Consequences of Migrant Preconceptions: Integration of Syrian Armenians in the Republic of Armenia since 2011.
Daria Vorobyeva, University of St Andrews
Before the Syrian uprising, around 70,000-100,000 ethnic Armenians lived in Syria, mostly dating from the period of the Armenian Genocide (1915-1917). Since 2011, according to different sources, half or even more of these left the country. Armenia and Lebanon became the main two countries chosen to flee to. Armenia was attractive mainly due to its image as an ethnic Armenian homeland and the welcoming policies of the Armenian state. Despite the fact that both the Armenian state, and to a large extent Armenian citizens, have had a welcoming attitude towards their Syrian counterparts, the process of integration has still had complications. A number of factors can be identified including unrealistic preconceptions of Armenia and a lack of knowledge of the socio-economic realities on the ground. This paper looks at the role of the presumptions of common ethnic identity and its aspects on the process of integration of Syrian Armenians in Armenia. This will include analysis of two key aspects of the process: language barriers (Western vs. Eastern Armenian) and cultural differences (Middle Eastern vs. Soviet and state vs. diaspora influence). The analysis is largely based on the author’s fieldwork, which included interviews with representatives of NGOs, state, church and educational institutions, and Syrian Armenians themselves. The paper concludes that regardless of all the positive factors present, the integration of Syrian Armenians in Armenia is notably affected by social and cultural differences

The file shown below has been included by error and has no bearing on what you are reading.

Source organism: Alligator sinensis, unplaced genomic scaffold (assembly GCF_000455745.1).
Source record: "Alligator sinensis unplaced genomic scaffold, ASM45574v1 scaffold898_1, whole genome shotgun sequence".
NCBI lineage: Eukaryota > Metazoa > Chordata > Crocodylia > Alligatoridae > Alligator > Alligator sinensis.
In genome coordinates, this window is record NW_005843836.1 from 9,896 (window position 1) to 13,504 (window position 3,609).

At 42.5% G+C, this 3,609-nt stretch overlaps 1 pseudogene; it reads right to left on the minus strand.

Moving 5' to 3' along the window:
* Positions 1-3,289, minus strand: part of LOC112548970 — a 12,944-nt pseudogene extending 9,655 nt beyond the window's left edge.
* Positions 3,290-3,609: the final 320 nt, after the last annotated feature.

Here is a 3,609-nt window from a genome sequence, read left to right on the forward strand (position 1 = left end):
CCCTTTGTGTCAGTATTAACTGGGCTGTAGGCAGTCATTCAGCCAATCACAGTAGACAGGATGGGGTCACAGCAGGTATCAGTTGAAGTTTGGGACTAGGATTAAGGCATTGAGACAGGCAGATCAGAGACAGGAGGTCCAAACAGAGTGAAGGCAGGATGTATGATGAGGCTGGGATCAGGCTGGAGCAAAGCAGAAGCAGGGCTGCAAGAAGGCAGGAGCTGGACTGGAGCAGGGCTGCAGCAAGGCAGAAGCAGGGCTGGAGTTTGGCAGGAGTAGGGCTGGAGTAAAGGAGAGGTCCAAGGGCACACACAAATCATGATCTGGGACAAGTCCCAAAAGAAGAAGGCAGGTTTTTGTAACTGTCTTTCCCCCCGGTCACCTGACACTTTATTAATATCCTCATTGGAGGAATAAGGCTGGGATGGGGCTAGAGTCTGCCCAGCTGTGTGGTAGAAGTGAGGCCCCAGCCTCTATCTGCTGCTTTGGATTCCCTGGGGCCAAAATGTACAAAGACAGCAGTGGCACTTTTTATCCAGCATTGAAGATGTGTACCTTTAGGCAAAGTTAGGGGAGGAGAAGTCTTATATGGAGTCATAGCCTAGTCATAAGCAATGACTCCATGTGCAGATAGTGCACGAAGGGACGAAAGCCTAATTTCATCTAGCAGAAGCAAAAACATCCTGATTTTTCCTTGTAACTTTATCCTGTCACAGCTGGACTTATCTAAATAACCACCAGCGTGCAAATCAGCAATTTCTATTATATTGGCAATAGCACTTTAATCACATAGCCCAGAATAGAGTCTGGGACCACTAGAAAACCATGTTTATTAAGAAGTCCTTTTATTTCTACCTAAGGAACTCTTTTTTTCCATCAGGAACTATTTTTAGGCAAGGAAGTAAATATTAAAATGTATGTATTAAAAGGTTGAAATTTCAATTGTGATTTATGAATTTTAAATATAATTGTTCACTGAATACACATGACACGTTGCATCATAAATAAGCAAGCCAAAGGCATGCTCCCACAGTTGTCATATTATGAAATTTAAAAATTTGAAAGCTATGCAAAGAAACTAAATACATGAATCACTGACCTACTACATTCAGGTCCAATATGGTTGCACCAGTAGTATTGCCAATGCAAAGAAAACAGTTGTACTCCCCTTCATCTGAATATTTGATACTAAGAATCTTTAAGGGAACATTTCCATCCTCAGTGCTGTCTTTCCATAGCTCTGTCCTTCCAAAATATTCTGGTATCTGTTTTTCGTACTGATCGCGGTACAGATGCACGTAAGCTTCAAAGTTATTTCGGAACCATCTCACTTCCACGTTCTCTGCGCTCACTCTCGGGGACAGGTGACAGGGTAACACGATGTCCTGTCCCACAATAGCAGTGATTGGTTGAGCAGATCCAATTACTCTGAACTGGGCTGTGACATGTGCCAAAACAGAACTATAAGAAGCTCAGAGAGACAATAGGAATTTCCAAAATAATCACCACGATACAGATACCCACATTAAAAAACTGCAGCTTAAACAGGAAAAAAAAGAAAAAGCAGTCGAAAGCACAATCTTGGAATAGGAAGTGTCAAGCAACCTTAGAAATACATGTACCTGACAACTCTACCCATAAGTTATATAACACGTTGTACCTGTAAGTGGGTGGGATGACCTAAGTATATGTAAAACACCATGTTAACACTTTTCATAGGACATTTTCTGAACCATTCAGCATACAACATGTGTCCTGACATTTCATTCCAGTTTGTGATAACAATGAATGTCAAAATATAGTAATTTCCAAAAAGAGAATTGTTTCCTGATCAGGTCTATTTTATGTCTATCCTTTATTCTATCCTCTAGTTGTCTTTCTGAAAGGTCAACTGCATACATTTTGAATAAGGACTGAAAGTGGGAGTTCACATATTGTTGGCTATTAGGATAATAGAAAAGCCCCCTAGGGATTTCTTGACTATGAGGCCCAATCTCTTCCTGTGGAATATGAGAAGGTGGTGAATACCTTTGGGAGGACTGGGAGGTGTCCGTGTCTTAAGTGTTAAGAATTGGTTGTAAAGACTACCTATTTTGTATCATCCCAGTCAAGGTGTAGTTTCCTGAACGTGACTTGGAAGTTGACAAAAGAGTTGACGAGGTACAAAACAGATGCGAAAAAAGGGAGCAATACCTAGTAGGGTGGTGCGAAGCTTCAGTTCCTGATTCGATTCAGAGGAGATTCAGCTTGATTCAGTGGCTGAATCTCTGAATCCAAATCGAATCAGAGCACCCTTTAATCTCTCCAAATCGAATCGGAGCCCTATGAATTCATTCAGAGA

Departures at the Arrival Gate: The Unexpected Contribution of German Missionaries to Christian Migration from the Holy Land in the Late Ottoman Period (1860-1920)
Gil Gordon, Hebrew University of Jerusalem
My paper deals with Christian migration from the Holy Land during the 19th and beginning of the 20th century due to Missionary activities. It casts light on German mission organizations and focuses, as a case study, on the most successful of them all – the Schnellers’ “Syrian Orphanage” from Jerusalem. This institute, Swiss by origin and later German, was one of the oldest in the country, being active in the years 1860-1936. It was one of the very few institutions who offered to the local Arab kids a combined idea of vocational studies and religious belief. Based on classic Pietistic ideology, the Mission hoped that its young pupils will form, after graduation, new Christian communities in their homeland in the Levant. My research found, though, that the real influence of the Mission was contrary to its intentions: In spite all the resources invested, the efforts made, the sacrifices done and the prestige gained in Palestine – the fact was that they all distanced the missionaries from their ultimate goal. It became clear that most graduates, once receiving the official German vocational diploma, left the country to find their fortune in Europe and the Americas. This paradox turned the missionaries from being a bridge for advancing modernity from West to East, into a jumping-board for young Christians to immigrate and leave this Ottoman region. The forces behind this migration and the results up to this day concerning their absorption abroad, will be dealt with in my paper.